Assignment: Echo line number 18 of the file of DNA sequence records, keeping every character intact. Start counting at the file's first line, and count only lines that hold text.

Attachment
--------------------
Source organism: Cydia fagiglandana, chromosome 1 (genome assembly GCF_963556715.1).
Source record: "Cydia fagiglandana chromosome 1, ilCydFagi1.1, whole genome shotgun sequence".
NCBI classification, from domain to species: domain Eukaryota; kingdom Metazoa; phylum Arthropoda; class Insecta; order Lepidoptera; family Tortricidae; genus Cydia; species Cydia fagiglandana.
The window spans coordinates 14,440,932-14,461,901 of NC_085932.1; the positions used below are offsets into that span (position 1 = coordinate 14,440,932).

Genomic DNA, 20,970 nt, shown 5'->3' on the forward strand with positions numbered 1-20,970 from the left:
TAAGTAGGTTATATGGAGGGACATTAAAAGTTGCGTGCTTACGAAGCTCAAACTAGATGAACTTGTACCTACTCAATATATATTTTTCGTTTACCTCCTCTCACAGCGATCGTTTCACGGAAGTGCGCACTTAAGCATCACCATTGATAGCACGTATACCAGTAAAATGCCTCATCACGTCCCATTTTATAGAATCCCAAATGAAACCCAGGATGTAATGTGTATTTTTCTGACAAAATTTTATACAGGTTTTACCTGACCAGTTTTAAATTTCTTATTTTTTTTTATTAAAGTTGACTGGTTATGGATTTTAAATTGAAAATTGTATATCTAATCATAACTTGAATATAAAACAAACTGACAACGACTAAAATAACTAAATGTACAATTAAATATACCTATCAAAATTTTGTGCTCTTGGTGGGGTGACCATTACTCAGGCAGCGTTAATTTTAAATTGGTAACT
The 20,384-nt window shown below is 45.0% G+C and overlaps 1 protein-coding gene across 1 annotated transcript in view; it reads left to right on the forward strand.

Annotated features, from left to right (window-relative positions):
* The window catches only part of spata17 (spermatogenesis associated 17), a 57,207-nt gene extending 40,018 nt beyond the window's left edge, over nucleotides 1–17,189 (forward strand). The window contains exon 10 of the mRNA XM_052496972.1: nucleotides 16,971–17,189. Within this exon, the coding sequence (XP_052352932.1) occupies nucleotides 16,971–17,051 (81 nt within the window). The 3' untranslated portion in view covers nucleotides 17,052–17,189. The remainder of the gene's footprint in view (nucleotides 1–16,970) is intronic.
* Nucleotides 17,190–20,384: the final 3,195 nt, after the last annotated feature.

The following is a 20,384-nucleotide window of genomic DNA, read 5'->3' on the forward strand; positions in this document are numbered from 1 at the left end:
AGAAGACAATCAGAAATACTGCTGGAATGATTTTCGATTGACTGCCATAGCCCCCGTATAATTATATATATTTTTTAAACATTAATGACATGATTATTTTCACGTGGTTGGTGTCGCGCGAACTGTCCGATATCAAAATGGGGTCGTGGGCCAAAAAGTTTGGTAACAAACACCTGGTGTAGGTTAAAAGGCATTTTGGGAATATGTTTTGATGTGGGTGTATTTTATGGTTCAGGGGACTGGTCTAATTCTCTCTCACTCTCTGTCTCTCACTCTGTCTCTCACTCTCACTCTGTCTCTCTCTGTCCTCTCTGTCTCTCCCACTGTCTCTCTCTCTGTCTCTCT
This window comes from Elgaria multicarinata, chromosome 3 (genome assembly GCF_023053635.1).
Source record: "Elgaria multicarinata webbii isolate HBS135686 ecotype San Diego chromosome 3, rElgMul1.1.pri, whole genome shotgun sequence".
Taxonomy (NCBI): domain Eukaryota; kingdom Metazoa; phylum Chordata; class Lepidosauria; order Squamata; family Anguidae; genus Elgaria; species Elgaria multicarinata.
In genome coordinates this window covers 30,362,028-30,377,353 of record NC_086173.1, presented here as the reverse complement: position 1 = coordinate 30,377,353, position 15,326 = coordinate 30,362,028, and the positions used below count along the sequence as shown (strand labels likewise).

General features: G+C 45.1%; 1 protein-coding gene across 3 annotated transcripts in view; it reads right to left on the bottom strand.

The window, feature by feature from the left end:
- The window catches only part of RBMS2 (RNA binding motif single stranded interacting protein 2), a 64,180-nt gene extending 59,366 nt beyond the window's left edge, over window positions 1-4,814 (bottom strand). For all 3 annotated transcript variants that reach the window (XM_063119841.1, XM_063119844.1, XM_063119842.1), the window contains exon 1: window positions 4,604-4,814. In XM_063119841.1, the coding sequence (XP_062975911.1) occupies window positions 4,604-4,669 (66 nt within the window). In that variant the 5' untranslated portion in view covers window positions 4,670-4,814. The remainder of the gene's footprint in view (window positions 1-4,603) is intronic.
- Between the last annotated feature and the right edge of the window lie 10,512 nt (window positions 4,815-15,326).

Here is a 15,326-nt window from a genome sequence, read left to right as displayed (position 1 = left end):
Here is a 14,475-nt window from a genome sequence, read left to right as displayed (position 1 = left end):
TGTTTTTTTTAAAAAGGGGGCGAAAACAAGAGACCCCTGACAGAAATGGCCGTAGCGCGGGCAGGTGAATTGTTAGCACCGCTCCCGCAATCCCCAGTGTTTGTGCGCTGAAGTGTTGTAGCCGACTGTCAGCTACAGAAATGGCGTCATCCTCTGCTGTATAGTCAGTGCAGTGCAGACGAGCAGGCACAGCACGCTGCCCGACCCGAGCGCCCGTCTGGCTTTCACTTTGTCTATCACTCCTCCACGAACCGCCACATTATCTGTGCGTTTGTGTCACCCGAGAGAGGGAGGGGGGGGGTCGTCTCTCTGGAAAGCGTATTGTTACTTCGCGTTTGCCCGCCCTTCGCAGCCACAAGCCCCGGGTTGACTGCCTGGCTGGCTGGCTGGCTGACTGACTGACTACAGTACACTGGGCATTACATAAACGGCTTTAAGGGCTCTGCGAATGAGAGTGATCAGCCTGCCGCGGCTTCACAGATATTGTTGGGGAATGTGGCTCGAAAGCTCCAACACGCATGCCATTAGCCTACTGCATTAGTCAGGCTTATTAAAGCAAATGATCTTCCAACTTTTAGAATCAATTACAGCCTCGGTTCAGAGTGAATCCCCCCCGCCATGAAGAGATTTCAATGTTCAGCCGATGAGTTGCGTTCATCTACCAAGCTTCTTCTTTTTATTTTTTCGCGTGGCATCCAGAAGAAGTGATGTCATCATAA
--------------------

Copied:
The window, feature by feature from the left end: